She's been a part of my whole life, except for the first year and 4 months. She is a remarkable, outspoken, smart, funny, and beautiful person, and I am truly lucky to have her in my life.

Saturday, November 24, 2007

Snow Under a Full Moon

Holy Potato--(that’s Muffin’s eruditism that I’ve pirated as mine) –it is cold out there!

Mr. T – ostensibly attracted by the siren seduction of a possible cash prize, but secretly probably just jonesing for the novelty –raced cyclocross this evening.
That’s right—
As in night
After the sun goes down
And the light of day turns into the depths of night,
And the temperature turns itself upside down
And NO LIVING CREATURE should be stirring about.

The event was called the KHS Night Cross New Mexico.

It was held in Tijeras, a scenic little town that is at 6300’ ELEVATION (colder temps), inside a NARROW ROCKY CANYON (even colder temps), with SNOW on the ground (coldest temps of all).

Combine this with a recent cold front --28 degrees at 5:00 pm, plummeting to 16 degrees at 7:00 pm.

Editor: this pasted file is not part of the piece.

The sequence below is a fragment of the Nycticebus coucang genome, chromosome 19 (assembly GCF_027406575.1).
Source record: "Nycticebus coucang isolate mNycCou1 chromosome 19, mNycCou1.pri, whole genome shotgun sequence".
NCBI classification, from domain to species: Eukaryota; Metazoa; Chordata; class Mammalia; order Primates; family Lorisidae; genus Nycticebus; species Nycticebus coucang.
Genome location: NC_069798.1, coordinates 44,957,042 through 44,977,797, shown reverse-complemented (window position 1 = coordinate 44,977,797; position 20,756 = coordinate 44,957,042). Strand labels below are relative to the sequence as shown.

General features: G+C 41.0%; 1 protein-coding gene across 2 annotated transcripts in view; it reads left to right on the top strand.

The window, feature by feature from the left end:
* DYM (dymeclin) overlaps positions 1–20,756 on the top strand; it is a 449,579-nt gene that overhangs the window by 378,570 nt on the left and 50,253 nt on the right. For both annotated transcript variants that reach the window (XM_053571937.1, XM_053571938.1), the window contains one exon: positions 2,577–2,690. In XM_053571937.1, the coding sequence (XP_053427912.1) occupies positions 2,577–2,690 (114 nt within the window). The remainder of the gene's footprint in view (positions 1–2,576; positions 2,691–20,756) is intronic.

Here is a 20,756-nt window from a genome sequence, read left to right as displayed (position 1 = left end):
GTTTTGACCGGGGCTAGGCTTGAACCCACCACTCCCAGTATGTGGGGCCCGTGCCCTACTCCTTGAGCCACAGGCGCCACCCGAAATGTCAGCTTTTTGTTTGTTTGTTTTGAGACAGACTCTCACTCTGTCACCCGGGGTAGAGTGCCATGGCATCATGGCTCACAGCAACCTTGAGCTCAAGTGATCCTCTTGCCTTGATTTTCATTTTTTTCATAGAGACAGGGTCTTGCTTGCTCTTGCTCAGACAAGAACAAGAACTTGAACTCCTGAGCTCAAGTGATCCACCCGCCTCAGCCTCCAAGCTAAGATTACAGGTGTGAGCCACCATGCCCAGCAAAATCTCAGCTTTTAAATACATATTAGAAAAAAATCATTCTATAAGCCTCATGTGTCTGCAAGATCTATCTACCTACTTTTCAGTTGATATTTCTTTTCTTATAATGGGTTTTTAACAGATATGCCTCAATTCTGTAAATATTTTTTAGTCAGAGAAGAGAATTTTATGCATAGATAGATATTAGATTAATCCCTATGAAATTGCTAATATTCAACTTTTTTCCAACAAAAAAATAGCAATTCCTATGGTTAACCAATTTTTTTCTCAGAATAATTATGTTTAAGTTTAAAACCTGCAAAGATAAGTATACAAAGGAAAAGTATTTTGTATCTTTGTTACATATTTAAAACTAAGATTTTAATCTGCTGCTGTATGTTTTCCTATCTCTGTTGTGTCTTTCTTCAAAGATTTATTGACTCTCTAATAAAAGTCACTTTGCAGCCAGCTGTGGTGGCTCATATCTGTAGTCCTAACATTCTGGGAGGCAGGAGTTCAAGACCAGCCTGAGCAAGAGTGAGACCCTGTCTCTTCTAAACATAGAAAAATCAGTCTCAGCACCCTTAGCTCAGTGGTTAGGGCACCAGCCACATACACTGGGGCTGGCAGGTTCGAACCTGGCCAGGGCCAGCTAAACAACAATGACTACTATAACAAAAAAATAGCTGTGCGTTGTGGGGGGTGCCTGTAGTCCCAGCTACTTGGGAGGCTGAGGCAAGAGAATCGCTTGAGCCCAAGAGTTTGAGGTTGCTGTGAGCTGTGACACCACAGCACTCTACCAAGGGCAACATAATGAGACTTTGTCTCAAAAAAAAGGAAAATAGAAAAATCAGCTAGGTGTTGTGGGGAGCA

The race started at 6:20 pm.

Crazy-Crosser-Man-With-Gonads-Of-Pure-Ice drove out to the race before me so he would have time to “warm up.”

I got myself dressed, stepped outside, and immediately returned indoors to put on more clothes.

I layered doubley well. The whole kit and kaboodle. Wool socks, extra long underwear, sweater, fleece top and bottom, down jacket, gloves, hat, boots.

And I STILL FROZE everywhere.

The full moon, however, was not to be missed.
Nor the flat blackness of the rocks silhouetted high against the moon-lit black sky.
The crispness of the clean, still air.
The absence of light-pollution from the nearby city.
Trees lit only by moonlight.
The brightness of the snow.

Neither was the race, but I’ll let Crazy-Crosser-Man-With-Gonads-Of-Pure-Ice tell you about that.